Manufacturers typically say "never use a windscreen with an upright canister stove." Of course those warnings are primarily to prevent lawsuits. The reality is that in temperate conditions, a windscreen with something like 270 degrees of coverage around a canister stove probably won't overheat a gas canister if you know what you're doing, particularly if it's windy.

The trick is to feel the canister. If it feels hot (hot, not warm) to the touch, then you need to take immediate corrective action. As long as the canister is no more than warm, then it's perfectly safe to use a windscreen. You just need to be diligent and repeatedly feel the canister. This is not something that you light and then go set up the rest of camp while dinner cooks. You need to feel the canister and keep a close eye on things.

In cold weather, you can go with a lot more coverage, probably more like 315 degrees of coverage, just leaving enough gap that you can adjust the flame. The heat of the flame can work to your advantage, keeping the gas in your canister warm.

Using a windscreen with an upright canister stove is not without risk. If you know the risks and are a diligent person, you shouldn't have a problem. If you're easily distracted, maybe you shouldn't use a windscreen with an upright canister stove. For the easily distracted, a remote canister set up can be used with a windscreen and will never need checking. The windscreen with a remote canister set up protects the fuel from the heat rather than transferring heat to the fuel.

I've got an article coming out in the April edition of Seattle Backpacker's magazine that will discuss remote canister stoves further.

The times where it might be really worthwhile to have a heat exchanger pot are:
a) Snow melting. Snow melting can take a long time. If you have a certain amount of time alloted before you turn in for the night, it may be worth it to have a heat exchanger pot so that you can get everything done in the time between the time you arrive at camp and the time you need to turn in. In really cold weather, your sleeping bag may be the only thing able to keep you warm enough. You don't want to spend a lot of time outside the bag messing around with melting snow.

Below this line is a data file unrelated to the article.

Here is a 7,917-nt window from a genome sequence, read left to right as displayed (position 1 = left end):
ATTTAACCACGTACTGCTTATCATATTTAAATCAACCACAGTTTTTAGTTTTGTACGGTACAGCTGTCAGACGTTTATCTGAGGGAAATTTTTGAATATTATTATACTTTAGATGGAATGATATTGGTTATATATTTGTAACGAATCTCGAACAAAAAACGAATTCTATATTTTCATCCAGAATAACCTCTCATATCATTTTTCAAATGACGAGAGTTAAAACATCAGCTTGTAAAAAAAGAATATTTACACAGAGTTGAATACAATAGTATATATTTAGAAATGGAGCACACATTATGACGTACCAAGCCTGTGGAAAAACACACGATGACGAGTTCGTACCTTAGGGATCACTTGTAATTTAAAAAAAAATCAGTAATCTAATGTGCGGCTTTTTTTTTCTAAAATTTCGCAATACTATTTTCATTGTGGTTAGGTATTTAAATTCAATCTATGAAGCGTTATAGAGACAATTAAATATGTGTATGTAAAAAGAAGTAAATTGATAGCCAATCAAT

b) Big groups. If you're cooking for big groups, you may have larger quantities of water to boil or food to cook. A heat exchanger pot can certainly speed things up.
c) Fuel availability restrictions. Say you're doing a longer hike. You need your fuel to last "X" number of days. A heat exchanger pot might help you do that. On a Sierra backpack in 2009, I got by with about 100g (one 4 oz canister) of gas for five days for three people (four hot suppers, four hot breakfasts, cold lunches). That's 25g of fuel per "day," (day = 1 breakfast + 1 supper) which is pretty danged good. I was using a Jetboil GCS (which has a heat exchanger pot) and a windscreen.

HJ
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#220176 - 03/24/11 03:59 PM Re: Some testing of heat exchanger pot (eta power) [Re: jzmtl]
jzmtl Offline
Addict

Registered: 03/18/10
Posts: 530
Loc: Montreal Canada
That's one of the reasons I picked the primus windshield, it will not reflect any heat down to canister, and everything in the photo will pack into the pot with room to spare.


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#220209 - 03/24/11 08:28 PM Re: Some testing of heat exchanger pot (eta power) [Re: jzmtl]
Hikin_Jim Offline
Sheriff
Pooh-Bah

Registered: 10/12/07
Posts: 1804
Loc: Southern California
I'm not so sure about that windshield. I notice that I can see the heat exchanger over the top of the windscreen.

On the plus side, I don't think that it would cause any heating of the fuel.

HJ
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#220210 - 03/24/11 08:40 PM Re: Some testing of heat exchanger pot (eta power) [Re: jzmtl]
jzmtl Offline
Addict

Registered: 03/18/10
Posts: 530
Loc: Montreal Canada
Yes some heat exchanger is exposed but burner isn't. Now that you mentioned it I see the problem, looks like I need to tweak it more.

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#220213 - 03/24/11 09:08 PM Re: Some testing of heat exchanger pot (eta power) [Re: jzmtl]
Hikin_Jim Offline
Sheriff
Pooh-Bah

Registered: 10/12/07
Posts: 1804
Loc: Southern California
One problem might be that the windscreen was designed to work with the Primus Eta Express stove. The burner height on a PR might be different. If the burner height on a PR is higher, then the windscreen might not reach high enough. I would think that for sure you'd want to have the windscreen go a little higher than the top of the heat exchanger. You could extend the windscreen a little bit with a couple of paper clips and heavy gauge aluminum foil or similar material. It wouldn't be pretty, but when you're hungry, who thinks about how pretty their stove is?

HJ
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#220268 - 03/26/11 02:27 AM Re: Some testing of heat exchanger pot (eta power) [Re: jzmtl]
jzmtl Offline
Addict

Registered: 03/18/10
Posts: 530
Loc: Montreal Canada
I've tried additional windshield by adding piece of aluminum to cover the heat exchanger. It actually made efficiency lower, boiling is back to 2 minutes. I think because the shield is so close to the pot, it's interfering with airflow through the fins, which they need in order to function properly.